It is cliché to say that the only constant is change. It is also cliché to say that the more things change the more they stay the same. Yet that is exactly how the healthcare, and the pharmaceutical space specifically, feels these days. We seem to move from companies merging to spinning off then back to merging. The last few years have seen a steady wave of this activity in varying forms with a range of healthcare companies.
Mergers and Acquisitions
Almost every day, the news includes some mention of pharmaceutical companies potentially buying one another – like Takeda courting Shire – or hospitals and health systems consolidating – like Care New England (RI) and Partners HealthCare or PBMs and insurers buying one another, like CVS buying Aetna, in what many refer to as “non-traditional partnerships”. And so many others too numerous to mention. Sometimes, just as quickly as the news breaks, there is a second story suggesting the deal is dead. And on it goes.
These deals are often touted to be in the name of more cost savings, better patient outcomes, or increased access to services for communities. And in many instances, those positive impacts may be realized. But as more and more organizations form partnerships through horizontal and vertical integration, there will be fewer players for manufacturers and their representatives to work with.
Consolidation is not new in healthcare, but the trend toward these “non-traditional partnerships” seems to be increasing.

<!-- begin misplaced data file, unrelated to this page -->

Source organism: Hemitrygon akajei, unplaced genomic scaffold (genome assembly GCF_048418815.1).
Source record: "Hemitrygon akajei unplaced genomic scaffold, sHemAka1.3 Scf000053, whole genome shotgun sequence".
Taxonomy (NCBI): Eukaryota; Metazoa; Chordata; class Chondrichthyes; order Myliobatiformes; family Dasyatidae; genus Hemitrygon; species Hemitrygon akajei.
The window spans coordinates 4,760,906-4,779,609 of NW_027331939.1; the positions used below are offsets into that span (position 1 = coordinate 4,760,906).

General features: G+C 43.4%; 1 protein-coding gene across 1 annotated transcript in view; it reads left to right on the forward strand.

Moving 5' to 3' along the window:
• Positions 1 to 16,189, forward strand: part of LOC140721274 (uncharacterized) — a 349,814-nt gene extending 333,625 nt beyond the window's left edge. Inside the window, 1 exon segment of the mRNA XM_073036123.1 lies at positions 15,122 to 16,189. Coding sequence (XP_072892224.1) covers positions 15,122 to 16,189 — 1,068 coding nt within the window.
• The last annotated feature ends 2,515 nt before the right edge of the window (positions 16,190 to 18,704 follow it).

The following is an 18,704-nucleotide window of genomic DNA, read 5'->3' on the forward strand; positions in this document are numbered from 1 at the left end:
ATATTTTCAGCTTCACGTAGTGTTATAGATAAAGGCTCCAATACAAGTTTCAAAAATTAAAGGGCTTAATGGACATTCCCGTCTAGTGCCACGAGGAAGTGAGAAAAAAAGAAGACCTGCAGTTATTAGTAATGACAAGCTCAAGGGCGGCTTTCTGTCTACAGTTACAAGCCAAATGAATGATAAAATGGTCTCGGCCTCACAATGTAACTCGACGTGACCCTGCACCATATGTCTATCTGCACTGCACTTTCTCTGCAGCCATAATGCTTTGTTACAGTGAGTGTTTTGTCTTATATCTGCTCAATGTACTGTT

Fewer Players Means Fewer Options
Fewer players mean fewer options. Instead of having to work, for example, to secure product access with five PBMs, now it maybe three. The ability or willingness to potentially sacrifice some level of coverage at one major health plan because there are so many others to talk to maybe gone. With fewer players, each one would carry more weight. It would seem they have all the leverage and they are all important.
As consolidation continues, it becomes ever more important for manufacturers to stay in contact with payers. It becomes crucial to have conversations about how payers are looking at or managing a given category. “Non-traditional” contracting – like value-based or other risk-sharing arrangements – may need to be considered. With fewer players available to spread your risk, or negotiate product reimbursement, each one will need to be approached with a strategy that works for them and you. It also means making sure your expectations for launch or continued coverage are realistic in this environment.
There are definitely things that are changing in the broadly defined “healthcare space”. We all can get lost in the chaos of the rapid-fire news cycle about M&A activity. But what remains as a goal is getting the right patient access to the right medication at the right time. Sometimes it’s just good to be reminded.
Viking Healthcare Solutions has established itself as the premier provider of corporate account services and strategic planning support for the pharmaceutical and biotech industries. VHS Insights, our research division, specializing in payer profiling, market research and analytics, can help you find answers to inform your payer strategy. We support traditional and rare/specialty products to create, maintain, defend, and protect access to your product throughout its lifecycle. Bank on our experience to help you achieve successful product commercialization. Contact us at www.vikinghcs.com/connect.